Teachers’ union calls on Elizabeth Warren in bid to strangle strike against Chicago’s Democratic machine
23 October 2019
A rally of striking Chicago teachers and support staff on Tuesday, featuring presidential candidate Elizabeth Warren and American Federation of Teachers (AFT) President Randi Weingarten, exposed the danger of betrayal facing the 32,000 workers now in the fifth day of their strike.
The powerful walkout has shut down the third largest school system in the country, serving 300,000 students. The strike is in peril not because of any lack of militancy or determination on the part of the teachers, school nurses, counselors, social workers, janitors and bus aides manning the picket lines. On the contrary, Tuesday’s mass picket and rally at DePriest High School on the city’s west side, attended by hundreds of school workers, expressed the militancy and anger of the strikers and the broad support for their struggle in the working class of Chicago and the entire country.
Rather, the lineup of the national AFT and local Chicago Teachers Union (CTU) leadership with the Democratic Party, in an attempt once again to channel the opposition of educators to the destruction of the public schools behind the election of Democratic politicians, repeats the same strategy that was used to isolate and sell out all of the teachers’ strikes of the past two years. In this conspiracy against the school workers, the CTU is joined by the Service Employees International Union (SEIU), which negotiates for a section of CPS support staff.
The rally was held following an insulting and provocative public letter sent Monday by Democratic Mayor Lori Lightfoot and Chicago Public Schools (CPS) CEO Janice Jackson to CTU President Jesse Sharkey. The letter declared there was “no money” to meet the teachers’ demands for more support staff and funding and for smaller class sizes. It called on the union to end the strike while contract talks continued.
Only hours before the letter was published, Sharkey, who had promised a “short-term strike” on the eve of the walkout, was trumpeting substantial “progress” and predicting an early end to the strike. The letter exposed his effort to dupe the teachers and lull them into a return to work on the city’s terms.
At Tuesday’s rally, Sharkey began by pointing to an old placard from the 2012 strike, which as CTU vice president he helped sell out after seven days. He declared, “We were asking for the same things we are asking for today… the sign says CPS students deserve more school nurses, more counselors, more social workers and more services.”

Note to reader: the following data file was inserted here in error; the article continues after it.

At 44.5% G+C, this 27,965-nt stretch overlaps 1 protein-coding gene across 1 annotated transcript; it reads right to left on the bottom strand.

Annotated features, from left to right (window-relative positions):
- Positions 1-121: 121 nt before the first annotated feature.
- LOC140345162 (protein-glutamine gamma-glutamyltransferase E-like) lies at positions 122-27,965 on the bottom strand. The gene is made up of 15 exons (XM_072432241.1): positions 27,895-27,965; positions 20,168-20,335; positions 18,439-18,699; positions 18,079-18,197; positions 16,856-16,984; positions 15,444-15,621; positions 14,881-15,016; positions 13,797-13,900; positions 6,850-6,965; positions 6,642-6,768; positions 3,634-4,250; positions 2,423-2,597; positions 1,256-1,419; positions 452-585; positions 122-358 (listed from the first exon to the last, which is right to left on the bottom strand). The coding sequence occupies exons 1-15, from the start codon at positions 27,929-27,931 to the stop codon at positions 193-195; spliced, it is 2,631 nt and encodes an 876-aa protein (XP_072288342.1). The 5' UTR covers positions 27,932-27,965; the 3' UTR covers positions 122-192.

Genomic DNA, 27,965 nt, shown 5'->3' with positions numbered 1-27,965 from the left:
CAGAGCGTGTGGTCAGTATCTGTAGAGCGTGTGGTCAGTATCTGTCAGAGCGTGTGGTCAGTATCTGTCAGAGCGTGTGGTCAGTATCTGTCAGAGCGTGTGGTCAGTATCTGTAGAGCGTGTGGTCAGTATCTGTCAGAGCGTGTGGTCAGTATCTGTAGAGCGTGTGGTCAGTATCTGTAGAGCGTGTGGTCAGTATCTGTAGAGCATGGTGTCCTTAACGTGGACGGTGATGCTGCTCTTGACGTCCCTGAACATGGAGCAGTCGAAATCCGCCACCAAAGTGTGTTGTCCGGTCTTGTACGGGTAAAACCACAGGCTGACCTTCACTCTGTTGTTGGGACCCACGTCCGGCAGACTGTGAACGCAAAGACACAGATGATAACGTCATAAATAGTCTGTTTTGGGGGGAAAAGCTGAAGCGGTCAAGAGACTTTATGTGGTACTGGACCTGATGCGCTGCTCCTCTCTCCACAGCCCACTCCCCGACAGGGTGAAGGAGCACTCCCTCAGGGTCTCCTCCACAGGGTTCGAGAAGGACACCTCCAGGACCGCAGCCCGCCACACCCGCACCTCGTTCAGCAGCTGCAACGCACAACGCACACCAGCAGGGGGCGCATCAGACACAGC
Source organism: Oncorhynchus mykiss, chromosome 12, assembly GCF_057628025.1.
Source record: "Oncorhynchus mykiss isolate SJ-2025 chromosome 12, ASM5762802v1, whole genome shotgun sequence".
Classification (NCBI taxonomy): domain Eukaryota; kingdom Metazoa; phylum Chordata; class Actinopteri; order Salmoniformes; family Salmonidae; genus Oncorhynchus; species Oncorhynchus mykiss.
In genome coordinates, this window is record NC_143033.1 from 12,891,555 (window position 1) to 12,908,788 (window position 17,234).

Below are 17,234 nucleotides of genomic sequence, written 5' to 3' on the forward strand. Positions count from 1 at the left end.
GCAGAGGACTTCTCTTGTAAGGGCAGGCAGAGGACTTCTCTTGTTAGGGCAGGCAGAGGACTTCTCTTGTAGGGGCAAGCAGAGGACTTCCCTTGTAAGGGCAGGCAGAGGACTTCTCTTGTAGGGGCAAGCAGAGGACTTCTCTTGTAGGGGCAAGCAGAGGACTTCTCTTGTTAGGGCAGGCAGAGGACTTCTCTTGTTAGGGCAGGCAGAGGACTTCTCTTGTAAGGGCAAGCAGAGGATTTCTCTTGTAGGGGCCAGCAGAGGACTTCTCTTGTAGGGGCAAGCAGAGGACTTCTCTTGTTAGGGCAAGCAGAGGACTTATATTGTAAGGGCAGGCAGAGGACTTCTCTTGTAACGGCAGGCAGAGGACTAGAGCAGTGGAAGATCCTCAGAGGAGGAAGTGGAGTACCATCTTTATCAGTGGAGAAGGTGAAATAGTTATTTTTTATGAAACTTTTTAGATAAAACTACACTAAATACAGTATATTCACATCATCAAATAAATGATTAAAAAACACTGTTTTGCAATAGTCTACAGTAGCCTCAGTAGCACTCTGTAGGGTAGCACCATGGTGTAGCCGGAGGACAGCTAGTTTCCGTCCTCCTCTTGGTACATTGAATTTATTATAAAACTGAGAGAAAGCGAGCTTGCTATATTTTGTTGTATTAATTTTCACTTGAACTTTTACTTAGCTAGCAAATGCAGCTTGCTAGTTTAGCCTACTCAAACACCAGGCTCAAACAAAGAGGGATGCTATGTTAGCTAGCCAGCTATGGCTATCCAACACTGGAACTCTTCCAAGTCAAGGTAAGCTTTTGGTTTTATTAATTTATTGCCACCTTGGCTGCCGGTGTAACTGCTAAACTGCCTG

This was an inadvertent self-indictment. When the 2012 deal was imposed over broad rank-and-file opposition, Sharkey declared it a victory. Within weeks of the settlement, then-Mayor Rahm Emanuel began closing scores of public schools and expanding the number of charters.
Sharkey then said that over the weekend the union had received “meaningful written offers about staffing” from Lightfoot. “The mayor,” he said, “gave us an offer that we believe can help us get a nurse in every school every day. The mayor gave us an offer which we believe would limit the size of our classes and let students get individual attention.”
But in the next breath, he revealed facts about the “meaningful offer” demonstrating its utter worthlessness. “The class size [proposal] right now only helps about 15 percent of our students,” he admitted. “It doesn’t do anything for high schools. We gotta get a little further.”
He added, “This staffing does not have any enforcement mechanism. We’ve seen CPS lie too many times… But that was progress and so I said yesterday morning that I can see a path how we could end this strike and get back to our classes, which is where we want to be.”
In other words, the CTU and AFT were hoping to use the meaningless “concessions” from the CPS and the city to provide a cover for a rapid return to work and imposition of another sellout contract.
The remarks by AFT President Randi Weingarten were no less revealing. She began by holding up this year’s Los Angeles teachers’ strike as a victory and model for the Chicago teachers. The AFT called off that strike after eight days and imposed a contract that met none of the teachers’ demands.